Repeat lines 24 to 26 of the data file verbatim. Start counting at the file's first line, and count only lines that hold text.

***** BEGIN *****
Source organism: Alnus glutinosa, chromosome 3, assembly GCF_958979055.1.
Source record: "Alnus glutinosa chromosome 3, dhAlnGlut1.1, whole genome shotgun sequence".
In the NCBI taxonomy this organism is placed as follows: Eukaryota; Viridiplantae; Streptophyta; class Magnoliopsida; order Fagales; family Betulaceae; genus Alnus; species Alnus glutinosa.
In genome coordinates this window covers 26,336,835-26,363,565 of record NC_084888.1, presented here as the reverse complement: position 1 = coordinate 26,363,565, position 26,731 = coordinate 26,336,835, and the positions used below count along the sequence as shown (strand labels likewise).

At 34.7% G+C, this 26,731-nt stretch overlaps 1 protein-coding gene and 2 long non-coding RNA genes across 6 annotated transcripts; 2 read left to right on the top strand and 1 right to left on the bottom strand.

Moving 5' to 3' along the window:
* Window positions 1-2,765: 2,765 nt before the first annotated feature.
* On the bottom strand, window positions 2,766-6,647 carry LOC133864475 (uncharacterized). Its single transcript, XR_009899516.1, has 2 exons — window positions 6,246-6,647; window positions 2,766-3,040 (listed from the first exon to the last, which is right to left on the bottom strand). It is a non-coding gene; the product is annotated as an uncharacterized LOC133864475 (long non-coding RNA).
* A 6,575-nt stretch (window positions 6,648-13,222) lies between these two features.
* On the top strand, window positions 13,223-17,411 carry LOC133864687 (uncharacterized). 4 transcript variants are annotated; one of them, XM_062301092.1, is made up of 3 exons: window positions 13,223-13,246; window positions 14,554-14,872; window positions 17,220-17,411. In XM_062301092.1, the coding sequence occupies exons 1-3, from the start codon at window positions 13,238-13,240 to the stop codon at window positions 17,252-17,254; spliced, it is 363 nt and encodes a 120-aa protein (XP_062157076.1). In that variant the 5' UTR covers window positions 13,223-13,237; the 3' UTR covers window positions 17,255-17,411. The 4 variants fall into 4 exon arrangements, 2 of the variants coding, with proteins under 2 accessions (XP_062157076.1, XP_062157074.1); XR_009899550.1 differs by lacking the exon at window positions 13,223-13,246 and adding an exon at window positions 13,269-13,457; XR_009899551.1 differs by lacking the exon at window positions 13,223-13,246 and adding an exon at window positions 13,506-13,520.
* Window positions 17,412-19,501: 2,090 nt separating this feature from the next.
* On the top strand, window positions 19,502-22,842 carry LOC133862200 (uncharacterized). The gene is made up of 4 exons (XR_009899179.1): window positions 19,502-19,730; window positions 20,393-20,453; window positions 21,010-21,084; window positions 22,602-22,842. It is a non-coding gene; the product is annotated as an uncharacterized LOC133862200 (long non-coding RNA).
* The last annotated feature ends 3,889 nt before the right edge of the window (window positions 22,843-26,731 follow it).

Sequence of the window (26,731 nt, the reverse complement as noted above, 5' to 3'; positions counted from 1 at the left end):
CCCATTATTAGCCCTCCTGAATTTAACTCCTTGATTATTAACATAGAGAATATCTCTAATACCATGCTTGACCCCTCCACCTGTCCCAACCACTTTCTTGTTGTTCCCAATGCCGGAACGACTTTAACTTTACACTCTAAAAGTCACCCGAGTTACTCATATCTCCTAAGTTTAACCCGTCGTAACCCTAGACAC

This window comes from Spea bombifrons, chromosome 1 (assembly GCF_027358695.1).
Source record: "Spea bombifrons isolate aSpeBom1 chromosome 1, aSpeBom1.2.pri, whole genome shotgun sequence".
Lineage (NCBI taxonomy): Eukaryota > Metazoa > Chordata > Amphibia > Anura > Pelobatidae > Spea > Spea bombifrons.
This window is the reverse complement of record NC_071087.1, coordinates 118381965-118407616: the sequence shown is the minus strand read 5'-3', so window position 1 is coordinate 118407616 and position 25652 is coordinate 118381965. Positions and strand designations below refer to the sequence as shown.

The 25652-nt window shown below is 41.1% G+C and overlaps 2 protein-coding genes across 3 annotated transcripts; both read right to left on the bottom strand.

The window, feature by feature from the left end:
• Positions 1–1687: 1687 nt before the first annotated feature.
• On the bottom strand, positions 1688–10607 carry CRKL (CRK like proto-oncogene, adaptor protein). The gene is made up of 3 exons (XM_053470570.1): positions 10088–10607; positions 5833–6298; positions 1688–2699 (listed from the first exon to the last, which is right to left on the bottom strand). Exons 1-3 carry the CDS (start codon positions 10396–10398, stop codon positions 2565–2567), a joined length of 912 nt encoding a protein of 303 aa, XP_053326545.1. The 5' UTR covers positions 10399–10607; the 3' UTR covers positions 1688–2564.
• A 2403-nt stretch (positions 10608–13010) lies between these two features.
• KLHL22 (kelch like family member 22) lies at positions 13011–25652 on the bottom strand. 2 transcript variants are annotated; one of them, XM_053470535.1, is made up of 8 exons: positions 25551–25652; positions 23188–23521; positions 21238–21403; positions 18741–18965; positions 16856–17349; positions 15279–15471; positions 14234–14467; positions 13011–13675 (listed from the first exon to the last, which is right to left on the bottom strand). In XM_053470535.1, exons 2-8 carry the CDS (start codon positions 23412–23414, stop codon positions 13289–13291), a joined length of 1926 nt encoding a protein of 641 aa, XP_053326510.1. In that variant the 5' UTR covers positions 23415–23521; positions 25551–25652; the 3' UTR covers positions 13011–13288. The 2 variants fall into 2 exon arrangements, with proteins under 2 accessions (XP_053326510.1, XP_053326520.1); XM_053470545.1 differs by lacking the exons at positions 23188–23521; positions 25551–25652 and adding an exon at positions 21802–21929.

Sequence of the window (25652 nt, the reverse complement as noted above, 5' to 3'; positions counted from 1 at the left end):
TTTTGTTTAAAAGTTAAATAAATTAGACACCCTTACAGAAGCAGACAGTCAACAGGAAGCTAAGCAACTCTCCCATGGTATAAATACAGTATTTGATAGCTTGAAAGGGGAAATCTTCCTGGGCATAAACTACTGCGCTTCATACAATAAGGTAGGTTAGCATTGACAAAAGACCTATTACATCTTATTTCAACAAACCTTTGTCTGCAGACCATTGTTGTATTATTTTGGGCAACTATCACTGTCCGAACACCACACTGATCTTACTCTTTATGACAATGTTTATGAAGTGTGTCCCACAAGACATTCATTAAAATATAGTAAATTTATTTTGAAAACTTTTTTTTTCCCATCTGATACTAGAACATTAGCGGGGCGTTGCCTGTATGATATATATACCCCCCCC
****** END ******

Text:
• A 2403-nt stretch (positions 10608–13010) lies between these two features.
• KLHL22 (kelch like family member 22) lies at positions 13011–25652 on the bottom strand. 2 transcript variants are annotated; one of them, XM_053470535.1, is made up of 8 exons: positions 25551–25652; positions 23188–23521; positions 21238–21403; positions 18741–18965; positions 16856–17349; positions 15279–15471; positions 14234–14467; positions 13011–13675 (listed from the first exon to the last, which is right to left on the bottom strand). In XM_053470535.1, exons 2-8 carry the CDS (start codon positions 23412–23414, stop codon positions 13289–13291), a joined length of 1926 nt encoding a protein of 641 aa, XP_053326510.1. In that variant the 5' UTR covers positions 23415–23521; positions 25551–25652; the 3' UTR covers positions 13011–13288. The 2 variants fall into 2 exon arrangements, with proteins under 2 accessions (XP_053326510.1, XP_053326520.1); XM_053470545.1 differs by lacking the exons at positions 23188–23521; positions 25551–25652 and adding an exon at positions 21802–21929.

Sequence of the window (25652 nt, the reverse complement as noted above, 5' to 3'; positions counted from 1 at the left end):